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Jeff Teague Picks Up 2019/20 Player Option

Timberwolves point guard Jeff Teague has elected to pick up his $19MM player option for the 2019/20 season, reports Jon Krawczynski of The Athletic (Twitter link). The decision, which doesn’t come as a surprise, puts Teague on track to reach unrestricted free agency in 2020.

Teague, who will turn 31 in June, battled injuries during the 2018/19 season and was able to play in just 42 games for Minnesota. In those games, he averaged 12.1 PPG, 8.2 APG, and 2.5 RPG in 30.1 minutes per contest. The Timberwolves, who finished the season well below .500, were 23-19 when the veteran guard played.

There’s optimism that Teague can get his foot healthy this summer and enjoy a more effective season in 2019/20, tweets Krawczynski.

For now, Teague is the only point guard under contract with Minnesota for next year. Derrick Rose and Jerryd Bayless will be unrestricted free agents this summer, while Tyus Jones will be eligible for restricted free agency. Even though Teague’s $19MM cap hit isn’t particularly team-friendly, Minnesota can at least enter the offseason knowing that one reliable point guard remains under club control.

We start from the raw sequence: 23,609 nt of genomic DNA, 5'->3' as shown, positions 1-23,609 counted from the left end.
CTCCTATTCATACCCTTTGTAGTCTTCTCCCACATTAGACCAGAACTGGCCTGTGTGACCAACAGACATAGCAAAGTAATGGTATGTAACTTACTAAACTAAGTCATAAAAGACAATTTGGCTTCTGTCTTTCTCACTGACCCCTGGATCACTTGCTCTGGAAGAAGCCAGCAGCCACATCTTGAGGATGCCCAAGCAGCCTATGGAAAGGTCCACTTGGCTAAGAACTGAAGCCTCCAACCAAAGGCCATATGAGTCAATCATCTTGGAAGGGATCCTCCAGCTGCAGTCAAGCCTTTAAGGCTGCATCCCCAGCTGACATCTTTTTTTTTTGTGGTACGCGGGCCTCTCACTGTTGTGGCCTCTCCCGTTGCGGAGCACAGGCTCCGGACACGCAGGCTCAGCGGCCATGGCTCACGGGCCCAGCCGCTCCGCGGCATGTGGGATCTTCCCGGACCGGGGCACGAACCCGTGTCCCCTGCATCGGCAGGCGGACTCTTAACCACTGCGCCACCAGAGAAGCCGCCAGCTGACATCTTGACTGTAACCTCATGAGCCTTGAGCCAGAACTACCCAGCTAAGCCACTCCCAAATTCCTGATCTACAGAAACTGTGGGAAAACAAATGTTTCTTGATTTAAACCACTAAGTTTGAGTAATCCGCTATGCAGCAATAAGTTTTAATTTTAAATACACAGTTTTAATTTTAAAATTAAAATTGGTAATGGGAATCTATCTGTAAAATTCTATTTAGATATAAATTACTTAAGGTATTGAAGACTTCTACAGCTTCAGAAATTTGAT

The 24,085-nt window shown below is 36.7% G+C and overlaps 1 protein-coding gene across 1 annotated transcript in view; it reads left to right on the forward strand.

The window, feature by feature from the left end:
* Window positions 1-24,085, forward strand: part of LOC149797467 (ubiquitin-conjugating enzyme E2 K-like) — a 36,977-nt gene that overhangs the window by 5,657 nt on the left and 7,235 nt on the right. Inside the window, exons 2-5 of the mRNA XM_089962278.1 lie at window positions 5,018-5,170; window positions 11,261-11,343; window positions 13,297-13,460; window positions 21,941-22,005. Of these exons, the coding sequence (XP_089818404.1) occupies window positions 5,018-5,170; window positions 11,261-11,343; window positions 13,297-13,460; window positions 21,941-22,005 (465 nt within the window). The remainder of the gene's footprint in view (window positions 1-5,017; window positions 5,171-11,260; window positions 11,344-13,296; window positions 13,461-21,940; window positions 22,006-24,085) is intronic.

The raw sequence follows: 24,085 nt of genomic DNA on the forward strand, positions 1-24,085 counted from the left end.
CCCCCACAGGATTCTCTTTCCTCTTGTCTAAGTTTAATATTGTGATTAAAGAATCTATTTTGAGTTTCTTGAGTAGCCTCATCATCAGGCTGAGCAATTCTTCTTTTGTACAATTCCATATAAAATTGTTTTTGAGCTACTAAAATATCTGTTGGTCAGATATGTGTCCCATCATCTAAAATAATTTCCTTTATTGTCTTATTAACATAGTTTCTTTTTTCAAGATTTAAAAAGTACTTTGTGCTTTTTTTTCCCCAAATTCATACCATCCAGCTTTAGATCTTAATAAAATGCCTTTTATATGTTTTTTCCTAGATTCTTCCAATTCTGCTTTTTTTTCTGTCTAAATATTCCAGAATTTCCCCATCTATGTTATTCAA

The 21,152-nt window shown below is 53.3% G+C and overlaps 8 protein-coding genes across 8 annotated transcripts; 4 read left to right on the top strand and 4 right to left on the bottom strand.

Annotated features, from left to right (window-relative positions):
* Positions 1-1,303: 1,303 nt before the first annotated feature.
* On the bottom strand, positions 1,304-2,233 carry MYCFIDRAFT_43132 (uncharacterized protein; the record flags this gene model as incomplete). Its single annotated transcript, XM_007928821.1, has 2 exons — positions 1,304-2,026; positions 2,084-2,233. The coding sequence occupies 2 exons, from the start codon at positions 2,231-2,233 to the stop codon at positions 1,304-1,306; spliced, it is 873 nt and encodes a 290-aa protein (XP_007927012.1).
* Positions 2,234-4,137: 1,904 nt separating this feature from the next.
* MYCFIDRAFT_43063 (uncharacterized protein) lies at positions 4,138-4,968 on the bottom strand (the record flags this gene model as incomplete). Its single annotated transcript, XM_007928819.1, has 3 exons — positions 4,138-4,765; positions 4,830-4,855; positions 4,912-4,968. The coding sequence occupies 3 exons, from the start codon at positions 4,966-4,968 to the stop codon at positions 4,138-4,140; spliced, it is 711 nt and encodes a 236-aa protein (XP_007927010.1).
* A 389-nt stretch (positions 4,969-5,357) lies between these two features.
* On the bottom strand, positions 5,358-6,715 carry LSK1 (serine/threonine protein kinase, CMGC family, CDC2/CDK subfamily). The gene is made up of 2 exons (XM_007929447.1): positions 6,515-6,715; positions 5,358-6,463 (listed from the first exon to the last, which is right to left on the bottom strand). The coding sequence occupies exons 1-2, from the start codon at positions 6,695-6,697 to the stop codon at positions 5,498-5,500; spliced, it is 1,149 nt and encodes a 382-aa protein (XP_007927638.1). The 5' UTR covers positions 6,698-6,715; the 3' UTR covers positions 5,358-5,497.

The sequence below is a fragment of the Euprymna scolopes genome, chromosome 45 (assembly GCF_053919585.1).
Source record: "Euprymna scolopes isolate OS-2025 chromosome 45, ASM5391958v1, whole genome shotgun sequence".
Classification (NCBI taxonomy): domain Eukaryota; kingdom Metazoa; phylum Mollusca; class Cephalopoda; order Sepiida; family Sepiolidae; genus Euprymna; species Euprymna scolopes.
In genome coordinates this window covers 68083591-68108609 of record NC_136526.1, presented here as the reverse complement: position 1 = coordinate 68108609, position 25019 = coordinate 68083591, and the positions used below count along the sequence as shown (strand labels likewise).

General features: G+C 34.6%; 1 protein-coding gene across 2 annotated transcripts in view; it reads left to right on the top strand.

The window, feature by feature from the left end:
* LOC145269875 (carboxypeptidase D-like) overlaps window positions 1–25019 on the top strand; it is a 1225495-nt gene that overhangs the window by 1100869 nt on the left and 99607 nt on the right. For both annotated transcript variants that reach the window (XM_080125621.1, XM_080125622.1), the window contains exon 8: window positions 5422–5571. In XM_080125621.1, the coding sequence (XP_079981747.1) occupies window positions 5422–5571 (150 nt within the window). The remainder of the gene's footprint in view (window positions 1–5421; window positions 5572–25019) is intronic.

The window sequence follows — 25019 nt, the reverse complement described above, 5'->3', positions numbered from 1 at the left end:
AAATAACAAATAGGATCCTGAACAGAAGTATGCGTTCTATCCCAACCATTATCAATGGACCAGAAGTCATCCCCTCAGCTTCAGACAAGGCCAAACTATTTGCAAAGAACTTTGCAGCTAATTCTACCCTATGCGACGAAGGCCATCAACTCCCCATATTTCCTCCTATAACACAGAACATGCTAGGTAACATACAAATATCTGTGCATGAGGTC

With maximum-salary contracts for Andrew Wiggins and Karl-Anthony Towns on Minnesota’s books, the team already has $109MM+ in guaranteed money on its cap for 2019/20. As such, the Wolves figure to function as an over-the-cap club, limiting their ability to make roster upgrades.

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Grizzlies’ C.J. Miles Opts In For 2019/20

Grizzlies sharpshooter C.J. Miles has exercised the player option on his contract for the 2019/20 season, reports ESPN’s Adrian Wojnarowski (via Twitter). Miles had informed Peter Edmiston of The Athletic (Twitter link) on Thursday that he intended to opt in.

The decision locks in Miles’ $8,730,158 salary for next season, putting him on track to reach unrestricted free agency in 2020.

Miles’ decision doesn’t come as a surprise, since the 32-year-old struggled mightily in 2018/19, turning in his worst season in a decade. He’s also not healthy at the moment, having been ruled out for the season last month due to a stress reaction in his left foot.

The 14-year veteran, who started the season with the Raptors, was sent to the Grizzlies as part of the package for Marc Gasol in February. In total, Miles appeared in 53 games (16.2 MPG) for Memphis and Toronto, averaging just 6.4 PPG on .360/.330/.828 shooting. In his previous six seasons entering this year, he had averaged 11.2 PPG and shot 37.5% on three-pointers.

Depending on which direction the Grizzlies go this summer, it’s possible the club will look to move on from Miles via trade or buyout. If he returns to Memphis, the veteran swingman will look to compete for minutes on the wing.